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Glengarry Glen Ross

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One of the most heralded pieces of dramatic tension in recent memory, David Mamet’s Pulitzer Prize winning play Glengarry Glen Ross combines classic elements of American greed, as well as the unseen intrigue that occurs when some don’t get all to which they feel they’re entitled.  In a sense, it is a cauti0nary tale for all of us:  Watch out for your wishes, because sometimes when they comes true, you may get more than you had originally envisioned.

Although the play had long and very successful runs in London and Chicago, it was the motion picture from New Line Cinema that remains etched in our collective memory.  It depicts two days in the lives of four real estate salesmen and how they become desperate when the corporate office sends a trainer (Alec Baldwin) to motivate them by announcing that, in one week, all except the top two salesmen will be fired.

Shelley “The Machine” Levene (Jack Lemmon), who has a sick daughter, does everything in his power to get better leads from his boss, John Williamson (Kevin Spacey), but to no avail.  When his coworker Dave Moss (Ed Harris) comes up with a plan to steal the leads, things get complicated for the tough-talking salesmen.

Moss’s plan requires George Aaronow (Alan Arkin) to break into the office, stage a burglary and steal all of the prime leads. Aaronow wants no part of the plan, but Moss tries to coerce him, saying that Aaronow is already an accessory before the fact simply because he knows about the proposed burglary.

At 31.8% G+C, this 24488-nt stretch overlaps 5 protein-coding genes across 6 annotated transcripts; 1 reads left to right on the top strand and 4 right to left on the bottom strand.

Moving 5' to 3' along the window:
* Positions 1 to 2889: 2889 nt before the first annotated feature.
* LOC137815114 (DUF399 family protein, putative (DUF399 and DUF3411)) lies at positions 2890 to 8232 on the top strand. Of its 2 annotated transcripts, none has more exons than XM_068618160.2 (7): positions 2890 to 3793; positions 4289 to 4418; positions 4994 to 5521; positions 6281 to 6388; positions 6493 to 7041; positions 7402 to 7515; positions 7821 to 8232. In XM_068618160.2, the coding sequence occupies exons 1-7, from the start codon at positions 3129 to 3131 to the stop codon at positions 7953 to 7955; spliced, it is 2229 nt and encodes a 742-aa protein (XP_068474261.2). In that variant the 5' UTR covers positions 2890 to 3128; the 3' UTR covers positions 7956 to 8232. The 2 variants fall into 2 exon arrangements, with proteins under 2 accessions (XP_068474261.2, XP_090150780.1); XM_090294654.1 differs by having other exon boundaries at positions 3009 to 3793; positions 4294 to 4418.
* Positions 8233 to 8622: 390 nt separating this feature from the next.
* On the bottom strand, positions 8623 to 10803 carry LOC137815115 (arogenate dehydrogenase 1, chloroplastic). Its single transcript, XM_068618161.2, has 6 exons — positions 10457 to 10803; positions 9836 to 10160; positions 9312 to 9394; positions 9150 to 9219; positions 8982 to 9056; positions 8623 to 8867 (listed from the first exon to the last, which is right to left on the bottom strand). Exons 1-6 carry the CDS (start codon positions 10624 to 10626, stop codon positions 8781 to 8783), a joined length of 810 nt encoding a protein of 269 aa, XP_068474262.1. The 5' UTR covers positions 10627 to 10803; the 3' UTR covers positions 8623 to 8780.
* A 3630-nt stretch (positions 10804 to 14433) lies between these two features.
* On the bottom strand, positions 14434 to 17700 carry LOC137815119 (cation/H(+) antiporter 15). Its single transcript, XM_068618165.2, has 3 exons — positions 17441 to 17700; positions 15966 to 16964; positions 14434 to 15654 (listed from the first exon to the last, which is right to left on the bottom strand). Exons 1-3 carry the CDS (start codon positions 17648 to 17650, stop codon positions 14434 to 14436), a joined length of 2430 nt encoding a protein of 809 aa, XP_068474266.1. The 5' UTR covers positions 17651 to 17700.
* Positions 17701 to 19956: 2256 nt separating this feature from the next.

At a nearby bar, Ricky Roma (Al Pacino), the office’s top “closer,” delivers a long, disjointed monologue to a meek, middle-aged man named James Lingk (Jonathan Pryce). Roma does not broach the subject of a Glengarry Farms real estate deal until he has completely won Lingk over with his speech. Framing it as an opportunity rather than a purchase, Roma plays upon Lingk’s feelings of insecurity.

The film then skips to the next day when the salesmen come into the office to find that there has been a burglary and the Glengarry leads have been stolen. Williamson and the police question each of the salesmen in private. After his interrogation, Moss leaves in disgust, only after having one last shouting match with Roma. During the cycle of interrogations, Lingk arrives to tell Roma that his wife has told him to cancel the deal. Scrambling to salvage the deal, Roma tries to deceive Lingk by telling him that the check he wrote the night before has yet to be cashed, and that accordingly he has time to reason with his wife and reconsider.

Levene abets Roma by pretending to be a wealthy investor who just happens to be on his way to the airport. Williamson, unaware of Roma and Levene’s stalling tactic, lies to Lingk, claiming that he already deposited his check in the bank. Upset, Lingk rushes out of the office, and Roma berates Williamson for what he has done. Roma then enters Williamson’s office to take his turn being interrogated by the police.

Levene, proud of a massive sale he made that morning, takes the opportunity to mock Williamson in private. In his zeal to get back at Williamson, Levene accidentally reveals that he knows Williamson lied to Roma minutes earlier about depositing Lingk’s check and had left the check on his desk and had not made the bank run the previous night — something only a man who broke into the office would know.

Williamson catches Levene’s slip of the tongue and compels Levene to admit that he broke into the office. Levene finally caves in and admits that he and Moss conspired to steal the leads. Levene attempts to bribe Williamson to keep quiet about the burglary. Williamson scoffs at the suggestion and tells Levene that the buyers to whom he had made his sale earlier that day are in fact bankrupt and delusional and just enjoy talking to salesmen. Levene, crushed by this revelation, asks Williamson why he seeks to ruin him. Williamson coldly responds, “Because I don’t like you.”

The entire production, both on the stage an on-screen, is filled with envy, vengeance and thwarted dreams.  It is, in a sense, the classic American tale of conniving and conning.  What Mr.Mamet never makes clear though is who is being conned and who is conning.

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